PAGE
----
The Fifth Crusade (1217-1221)

The Crusades of the 13th century were larger, better funded, and better organized. But they too failed.

Fifth Crusade

The remainder of the 13th century’s Crusades did little better. The Fifth Crusade (1217-1221) managed briefly to capture Damietta access Egypt, but the Muslims eventually moved the legion and reoccupied the hole. St. Louis IX of France led two Crusades in his functioning. The first also captured Damietta, but Louis was quickly outwitted by the Egyptians and forced to margin the spot. Although Louis was in the sanctified Land for distinct years, spending freely on defensive works, he never achieved his fondest wish: to free Jerusalem.
The full article at http://crusades-medieval.blogspot.com/2007/10/fifth-crusade.html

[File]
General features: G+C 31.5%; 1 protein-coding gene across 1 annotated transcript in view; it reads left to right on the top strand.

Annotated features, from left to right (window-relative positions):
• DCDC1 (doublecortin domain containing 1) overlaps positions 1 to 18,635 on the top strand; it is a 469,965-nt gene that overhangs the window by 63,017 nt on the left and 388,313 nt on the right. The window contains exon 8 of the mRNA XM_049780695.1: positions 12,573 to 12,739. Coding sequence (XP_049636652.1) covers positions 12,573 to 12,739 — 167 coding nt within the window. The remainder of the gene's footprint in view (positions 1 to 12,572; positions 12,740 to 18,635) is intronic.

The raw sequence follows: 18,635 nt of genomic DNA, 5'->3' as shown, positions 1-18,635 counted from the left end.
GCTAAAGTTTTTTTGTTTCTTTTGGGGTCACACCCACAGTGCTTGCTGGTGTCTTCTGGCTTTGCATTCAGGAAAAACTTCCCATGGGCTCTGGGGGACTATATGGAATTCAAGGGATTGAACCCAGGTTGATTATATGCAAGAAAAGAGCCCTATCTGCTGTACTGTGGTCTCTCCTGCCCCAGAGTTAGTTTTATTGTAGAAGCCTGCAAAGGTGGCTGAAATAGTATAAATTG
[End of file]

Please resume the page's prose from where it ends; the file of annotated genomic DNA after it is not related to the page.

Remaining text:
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One Response to “The Fifth Crusade (1217-1221)”

  1. Seventh Crusade (1248-1250) « The Crusades Says:

    […] toward Cairo, but were arrested near Mansura, on the Ashmoun Canal, at the same aim where the Fifth Crusade had strike a halt. The Egyptians had about 70,000 men, as the crusade had only started with 60,000. […]

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